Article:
Divisions of the human spine: the structure
The spine is an element of the human skeleton, which, on the one hand, is the support of the body, is involved in motor processes, on the other hand, protects the spinal cord from damage - a part of the human central nervous system. In our article we consider the anatomical structure of the human spine, its departments and functions.
The concept of the spine. Functions
The vertebral column consists of vertebrae, in an adult they are 33-34. The vertebrae are connected to each other through cartilage, joints and ligaments. Anatomically between the vertebrae are cartilage layers - intervertebral discs, which are designed to ensure the mobility of the spine.
The constituent elements are combined into groups (sections) of the human spine:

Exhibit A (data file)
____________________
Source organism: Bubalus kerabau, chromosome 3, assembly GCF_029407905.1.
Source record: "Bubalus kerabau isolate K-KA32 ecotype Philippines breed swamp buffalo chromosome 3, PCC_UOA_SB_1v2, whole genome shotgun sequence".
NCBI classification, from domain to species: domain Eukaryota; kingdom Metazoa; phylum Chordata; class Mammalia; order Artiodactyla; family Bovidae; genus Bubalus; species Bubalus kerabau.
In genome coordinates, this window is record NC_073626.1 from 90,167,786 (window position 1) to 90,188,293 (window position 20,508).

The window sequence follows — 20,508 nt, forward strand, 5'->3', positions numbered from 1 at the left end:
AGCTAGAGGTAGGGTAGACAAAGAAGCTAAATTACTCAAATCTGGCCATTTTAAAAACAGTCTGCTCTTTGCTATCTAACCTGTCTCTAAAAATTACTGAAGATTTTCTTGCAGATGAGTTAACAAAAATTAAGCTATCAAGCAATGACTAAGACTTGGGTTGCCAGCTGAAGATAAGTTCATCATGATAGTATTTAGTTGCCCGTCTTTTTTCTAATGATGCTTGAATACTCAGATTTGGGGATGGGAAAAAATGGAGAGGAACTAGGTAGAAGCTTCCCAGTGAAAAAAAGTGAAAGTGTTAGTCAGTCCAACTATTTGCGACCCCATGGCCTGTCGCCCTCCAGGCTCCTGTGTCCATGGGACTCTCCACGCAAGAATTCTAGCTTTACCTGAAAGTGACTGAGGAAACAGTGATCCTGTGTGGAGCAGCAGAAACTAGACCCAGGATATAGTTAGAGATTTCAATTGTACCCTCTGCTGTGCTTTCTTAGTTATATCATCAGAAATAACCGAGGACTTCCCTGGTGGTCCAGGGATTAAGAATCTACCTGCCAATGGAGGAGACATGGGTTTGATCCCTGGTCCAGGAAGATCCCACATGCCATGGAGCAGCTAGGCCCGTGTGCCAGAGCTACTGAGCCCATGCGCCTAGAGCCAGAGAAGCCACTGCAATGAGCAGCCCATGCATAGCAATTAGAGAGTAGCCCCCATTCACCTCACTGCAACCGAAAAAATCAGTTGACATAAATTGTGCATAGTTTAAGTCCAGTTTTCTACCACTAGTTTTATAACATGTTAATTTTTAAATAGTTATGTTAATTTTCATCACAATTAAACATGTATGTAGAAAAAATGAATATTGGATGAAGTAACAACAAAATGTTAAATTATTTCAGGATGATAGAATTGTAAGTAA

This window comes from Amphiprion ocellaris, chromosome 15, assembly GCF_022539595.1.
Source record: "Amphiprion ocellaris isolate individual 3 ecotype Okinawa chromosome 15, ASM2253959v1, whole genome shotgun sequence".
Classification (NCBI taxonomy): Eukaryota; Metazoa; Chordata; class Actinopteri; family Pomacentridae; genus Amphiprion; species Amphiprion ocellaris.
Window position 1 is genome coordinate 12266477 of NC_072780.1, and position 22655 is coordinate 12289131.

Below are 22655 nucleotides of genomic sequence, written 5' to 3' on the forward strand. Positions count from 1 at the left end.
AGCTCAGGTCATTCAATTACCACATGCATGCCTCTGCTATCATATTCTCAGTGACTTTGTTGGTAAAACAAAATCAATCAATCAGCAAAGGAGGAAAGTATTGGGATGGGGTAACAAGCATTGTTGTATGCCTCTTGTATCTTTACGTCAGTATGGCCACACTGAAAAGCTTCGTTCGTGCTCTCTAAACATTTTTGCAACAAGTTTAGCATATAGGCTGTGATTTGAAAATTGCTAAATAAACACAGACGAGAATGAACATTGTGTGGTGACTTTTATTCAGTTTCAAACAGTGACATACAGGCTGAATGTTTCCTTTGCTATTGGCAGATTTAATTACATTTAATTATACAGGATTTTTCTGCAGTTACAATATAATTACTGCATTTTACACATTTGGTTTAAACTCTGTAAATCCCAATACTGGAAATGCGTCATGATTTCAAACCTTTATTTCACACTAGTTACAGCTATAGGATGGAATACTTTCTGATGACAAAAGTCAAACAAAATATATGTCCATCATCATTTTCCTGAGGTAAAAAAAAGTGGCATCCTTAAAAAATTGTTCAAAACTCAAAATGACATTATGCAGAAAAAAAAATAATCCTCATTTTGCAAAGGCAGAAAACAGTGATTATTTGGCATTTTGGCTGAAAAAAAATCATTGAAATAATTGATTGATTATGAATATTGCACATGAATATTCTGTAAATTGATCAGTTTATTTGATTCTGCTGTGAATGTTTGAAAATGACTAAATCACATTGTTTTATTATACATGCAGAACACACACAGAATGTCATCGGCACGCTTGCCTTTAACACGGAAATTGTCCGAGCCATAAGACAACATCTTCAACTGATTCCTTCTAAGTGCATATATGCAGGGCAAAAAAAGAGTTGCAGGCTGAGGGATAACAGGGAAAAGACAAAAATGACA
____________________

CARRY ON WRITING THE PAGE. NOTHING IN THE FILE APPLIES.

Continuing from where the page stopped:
• cervical region;
• sacral region;
Grouped vertebrae have the same structure and perform the same function. However, there are small anatomical and functional differences between some vertebrae from different sections.
For each group of vertebrae, united in parts of the human spine, there is a generally accepted notation. In accordance with accepted standards, the seven vertebrae of the cervical region are denoted by the letters C1-C7; twelve elements of the thoracic - letters Th1-Th12; five lumbar vertebrae - L1-L5; sacral region denoted by the letters S1-S5; vertebrae coccygeal department - their number varies from three to five - the letters Co1-Co5.
Each vertebra is a bone tissue and is anatomically formed by a body, an arc, and three types of processes:
• spinous, located behind the arc;
• transverse processes located on the sides of the vertebral arch;
• the upper and lower articular processes located above and below the arc.